Wednesday, December 15, 2021

Books notes: best histories of 2021

We were recently linking to a number of lists and suggestions about the best history books of 2021, and I've been pondering my own favourites -- though there must be a thousand candidates I have not read or heard of.

I've concluded that the Canadian history I most enjoyed this year was Neville Thompson's The Third Man: Churchill, Roosevelt, Mackenzie King and the Friendship that Won World War II, about Mackenzie King's relationships with Franklin Roosevelt and Winston Churchill. There was a rather sour review of The Third Man in a recent Canadian Historical Review, suggesting the author was trying to equate King with the British and American leaders. I did not think that the author was attempting that at all. Rather, I was taken with the book's argument that King's detailed observations of both men in his many interactions with them opened new perspectives on all three of them. It made a fresh and interesting read in an already well-trodden field.  (I did have some other candidates, but they all turn out to have been 2020 books.)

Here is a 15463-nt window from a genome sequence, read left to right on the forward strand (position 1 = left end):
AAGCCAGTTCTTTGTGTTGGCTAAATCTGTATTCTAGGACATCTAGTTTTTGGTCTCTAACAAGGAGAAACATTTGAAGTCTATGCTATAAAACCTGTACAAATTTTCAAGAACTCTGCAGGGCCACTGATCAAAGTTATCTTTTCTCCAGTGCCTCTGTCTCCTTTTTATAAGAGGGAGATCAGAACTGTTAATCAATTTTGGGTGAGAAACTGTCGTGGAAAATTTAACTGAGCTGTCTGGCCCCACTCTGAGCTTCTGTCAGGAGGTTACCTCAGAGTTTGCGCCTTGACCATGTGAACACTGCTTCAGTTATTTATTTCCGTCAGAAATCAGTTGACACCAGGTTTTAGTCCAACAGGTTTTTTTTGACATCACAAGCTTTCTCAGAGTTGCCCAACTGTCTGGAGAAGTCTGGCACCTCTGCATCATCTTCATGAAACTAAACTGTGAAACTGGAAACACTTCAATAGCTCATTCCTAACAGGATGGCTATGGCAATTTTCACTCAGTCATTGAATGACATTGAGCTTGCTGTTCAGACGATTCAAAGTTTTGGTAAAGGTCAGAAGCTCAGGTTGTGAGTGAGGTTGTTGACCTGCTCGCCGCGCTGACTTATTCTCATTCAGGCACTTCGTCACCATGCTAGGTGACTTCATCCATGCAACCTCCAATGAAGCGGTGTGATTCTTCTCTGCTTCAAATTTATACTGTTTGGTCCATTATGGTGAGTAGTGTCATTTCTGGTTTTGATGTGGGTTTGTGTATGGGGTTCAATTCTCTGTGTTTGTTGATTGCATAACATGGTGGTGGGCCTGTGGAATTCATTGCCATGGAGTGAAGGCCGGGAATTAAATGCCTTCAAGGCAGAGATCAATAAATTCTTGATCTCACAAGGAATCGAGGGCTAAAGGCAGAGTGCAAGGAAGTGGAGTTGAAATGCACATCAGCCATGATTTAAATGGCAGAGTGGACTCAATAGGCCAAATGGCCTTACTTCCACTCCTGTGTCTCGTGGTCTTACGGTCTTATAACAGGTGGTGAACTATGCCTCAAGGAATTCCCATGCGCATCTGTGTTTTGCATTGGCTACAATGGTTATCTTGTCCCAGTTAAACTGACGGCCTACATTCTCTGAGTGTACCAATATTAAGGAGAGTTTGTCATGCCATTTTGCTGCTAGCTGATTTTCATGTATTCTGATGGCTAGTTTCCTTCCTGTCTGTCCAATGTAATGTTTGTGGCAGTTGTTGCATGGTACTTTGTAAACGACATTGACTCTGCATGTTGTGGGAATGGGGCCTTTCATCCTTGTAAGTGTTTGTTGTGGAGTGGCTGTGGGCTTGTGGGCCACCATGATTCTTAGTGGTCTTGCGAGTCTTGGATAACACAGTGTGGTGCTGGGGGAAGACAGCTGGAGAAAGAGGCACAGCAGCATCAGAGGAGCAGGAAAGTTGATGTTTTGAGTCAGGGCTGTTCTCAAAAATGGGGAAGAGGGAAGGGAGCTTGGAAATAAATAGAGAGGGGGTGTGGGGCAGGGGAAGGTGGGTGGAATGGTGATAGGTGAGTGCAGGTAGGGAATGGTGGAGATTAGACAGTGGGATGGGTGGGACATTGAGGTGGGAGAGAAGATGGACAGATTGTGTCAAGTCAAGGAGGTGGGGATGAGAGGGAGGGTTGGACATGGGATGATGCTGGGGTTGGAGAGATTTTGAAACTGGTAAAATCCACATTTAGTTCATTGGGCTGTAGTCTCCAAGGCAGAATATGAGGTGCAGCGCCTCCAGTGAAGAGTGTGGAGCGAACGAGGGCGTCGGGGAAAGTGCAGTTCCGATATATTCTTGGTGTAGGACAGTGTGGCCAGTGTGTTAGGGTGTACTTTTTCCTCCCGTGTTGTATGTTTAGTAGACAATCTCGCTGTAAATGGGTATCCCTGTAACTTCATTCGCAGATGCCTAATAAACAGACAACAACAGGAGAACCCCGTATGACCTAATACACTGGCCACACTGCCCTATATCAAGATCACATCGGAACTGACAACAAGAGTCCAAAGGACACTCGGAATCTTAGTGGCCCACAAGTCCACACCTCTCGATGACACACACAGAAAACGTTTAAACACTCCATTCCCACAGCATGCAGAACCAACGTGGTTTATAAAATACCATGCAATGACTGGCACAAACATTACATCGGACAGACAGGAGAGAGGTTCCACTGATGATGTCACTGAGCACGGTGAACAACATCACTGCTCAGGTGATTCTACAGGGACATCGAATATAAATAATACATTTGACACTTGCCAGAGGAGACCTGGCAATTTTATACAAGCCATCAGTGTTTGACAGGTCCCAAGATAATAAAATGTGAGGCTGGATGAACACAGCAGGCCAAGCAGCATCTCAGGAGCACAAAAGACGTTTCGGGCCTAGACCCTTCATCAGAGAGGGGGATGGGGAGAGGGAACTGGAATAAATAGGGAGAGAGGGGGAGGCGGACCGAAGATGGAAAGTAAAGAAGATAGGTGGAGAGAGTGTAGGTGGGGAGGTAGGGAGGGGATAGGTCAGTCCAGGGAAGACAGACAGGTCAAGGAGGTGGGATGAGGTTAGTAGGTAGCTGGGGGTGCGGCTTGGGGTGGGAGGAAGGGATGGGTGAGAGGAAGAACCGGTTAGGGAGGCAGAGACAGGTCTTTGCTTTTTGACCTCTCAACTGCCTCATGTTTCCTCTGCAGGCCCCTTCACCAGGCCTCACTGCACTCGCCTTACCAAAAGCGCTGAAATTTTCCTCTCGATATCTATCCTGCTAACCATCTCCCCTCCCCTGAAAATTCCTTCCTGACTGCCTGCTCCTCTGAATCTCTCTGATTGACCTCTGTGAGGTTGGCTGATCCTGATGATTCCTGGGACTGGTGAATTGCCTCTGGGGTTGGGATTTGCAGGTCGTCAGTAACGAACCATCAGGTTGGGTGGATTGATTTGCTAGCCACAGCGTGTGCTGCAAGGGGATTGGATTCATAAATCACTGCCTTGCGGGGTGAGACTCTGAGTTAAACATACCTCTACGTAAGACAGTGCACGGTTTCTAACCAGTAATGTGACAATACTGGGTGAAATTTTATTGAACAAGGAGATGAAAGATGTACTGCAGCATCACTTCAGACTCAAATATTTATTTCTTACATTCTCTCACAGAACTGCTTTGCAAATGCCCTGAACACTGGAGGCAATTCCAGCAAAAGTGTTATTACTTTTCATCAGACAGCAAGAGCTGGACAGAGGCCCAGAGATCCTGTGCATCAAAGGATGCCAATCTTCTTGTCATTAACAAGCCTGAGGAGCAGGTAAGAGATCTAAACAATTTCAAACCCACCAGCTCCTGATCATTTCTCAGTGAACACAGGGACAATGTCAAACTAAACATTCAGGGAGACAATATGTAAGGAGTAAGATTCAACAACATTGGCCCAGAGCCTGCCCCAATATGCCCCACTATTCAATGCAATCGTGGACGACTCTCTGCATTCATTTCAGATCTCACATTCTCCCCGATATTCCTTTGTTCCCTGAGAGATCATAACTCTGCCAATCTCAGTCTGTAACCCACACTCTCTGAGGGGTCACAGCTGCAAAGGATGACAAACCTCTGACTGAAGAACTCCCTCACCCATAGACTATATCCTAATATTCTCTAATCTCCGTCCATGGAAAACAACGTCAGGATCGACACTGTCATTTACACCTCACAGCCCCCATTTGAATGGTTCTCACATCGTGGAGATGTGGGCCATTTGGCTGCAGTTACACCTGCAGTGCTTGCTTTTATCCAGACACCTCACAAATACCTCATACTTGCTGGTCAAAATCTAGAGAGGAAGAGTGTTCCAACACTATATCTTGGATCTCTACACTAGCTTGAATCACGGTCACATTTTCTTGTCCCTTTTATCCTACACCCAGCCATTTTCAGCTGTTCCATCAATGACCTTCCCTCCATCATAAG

For non-Canadian histories, I'd go with Marie Federeau's The Horde: How the Mongols Changed the World, just for being so new and original and persuasive about a history about which I was entirely uninformed.  

Alternate suggestions remain welcome. 

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